Employee Discrimination in Wal-Mart

Employee Discrimination in Wal-Mart

Employee Discrimination in Wal-Mart



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Employee discrimination is an issue affecting various workers worldwide resulting into emotional and physical torture to the victims. In Wal-Mart, there have been quite a number of cases of employee discrimination especially concerning gender biasness amongst its many workers. Sex discrimination particularly in Dukes vs. Wal-Mart case was just among the many cases that evidently showed one of the biggest class action bias suits on record that raised eyebrows from the legal experts (Shapiro 2012).

Wal-Mart believes that women do not have adequate abilities as compared to men. It is assumed that male is a superior gender who has sufficient qualification to hold higher positions in the Wal-Mart’s structural system. The company has discriminatory way of wage determination and promotions that only favor men. Although, Wal-Mart gender matters are very sensitive even in the place of work particularly how the employees themselves discuss it, the management has not successfully addressed the issues (Shapiro 2012).

There has been an increased incidence of filling suits against the company, which many legal experts think that may not be successful just like the Supreme Court’s ruling in Betty Duke’s case. Nevertheless, the company has always denied any mistake by asserting that their corporate policy prohibits inequity and guarantees fairness even when their counsel termed women as people lacking enough in common to call themselves a class in duke’s case. the male managers are the beneficiaries of gender discrimination in the company have also promoted this act in various incidences such as in 2001 when a male manager told a female employee to drop her law suit if she wanted to advance in the company (Shapiro 2012).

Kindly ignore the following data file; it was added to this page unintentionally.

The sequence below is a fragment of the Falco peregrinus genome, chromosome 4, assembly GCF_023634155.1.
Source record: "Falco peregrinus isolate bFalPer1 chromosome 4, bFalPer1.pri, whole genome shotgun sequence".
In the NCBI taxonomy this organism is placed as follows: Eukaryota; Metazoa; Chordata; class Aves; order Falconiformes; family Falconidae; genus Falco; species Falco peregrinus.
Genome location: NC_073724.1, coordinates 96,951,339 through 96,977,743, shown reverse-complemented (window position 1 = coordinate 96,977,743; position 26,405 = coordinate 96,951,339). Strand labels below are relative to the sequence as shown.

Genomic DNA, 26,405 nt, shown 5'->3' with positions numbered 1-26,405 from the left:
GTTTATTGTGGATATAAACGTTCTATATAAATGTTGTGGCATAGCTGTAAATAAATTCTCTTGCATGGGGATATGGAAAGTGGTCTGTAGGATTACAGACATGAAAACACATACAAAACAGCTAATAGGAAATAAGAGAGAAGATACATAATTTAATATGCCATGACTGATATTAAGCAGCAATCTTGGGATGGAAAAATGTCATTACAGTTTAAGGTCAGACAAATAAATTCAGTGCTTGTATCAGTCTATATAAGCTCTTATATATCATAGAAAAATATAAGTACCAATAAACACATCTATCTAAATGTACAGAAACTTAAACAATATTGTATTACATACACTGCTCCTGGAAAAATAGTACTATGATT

Another incidence that validates the gender bigotry in Walmart is the case of Pamela Collins who despite having over 18 years retail experience accompanied with excellent performance, has been neglected for numerous promotions in favor of her male counterparts who did not even have enough experience as she does. The management in some stores argue that the female assistant are enough and therefore no more absorption can be done in those positions even without justifying what is enough. Pamela has made several failing attempts to her bosses requesting for promotions. There are general denial of promotions and common enumeration to all female employees more so in Texas where an employee went to ask her district manager why her male counterpart was earning more than she did but the manager responded that it was common and usual for men to earn more (Shapiro 2012). In a different occasion in Houston and Abilene stores, the management claimed that men have many responsibilities such as supporting their families and that, the female employees should just be contented with their earnings.

The company surprisingly, is still working on ways to dismiss gender favoritism cases on the grounds that there are indeed class differences. In fact due to the complexity of the class action discrimination cases and its interpretation in the supreme court, some law experts suggests that it can only succeed if it is filed on a much smaller scale by an individual. However, due to the cost of individual suit and inability to prove evidence, class action is undoubtedly the best way of winning a case against corporate muscle (Shapiro 2012). In deed the employee discrimination is real in Wal-Mart Company but the class action issue greatly undermines the case in the Supreme Court. The company should improve on its employment policies to equally favor every employee regardless of their sexes.


Shapiro, Lila. (2012). Wal-Mart Faces Long Battle on Sex Discrimination, Despite Supreme Court Ruling. Huff post Business. Retrieved from http://www.huffingtonpost.com/2012/01/24/walmart-sex-discrimination-supreme-court_n_1227352.html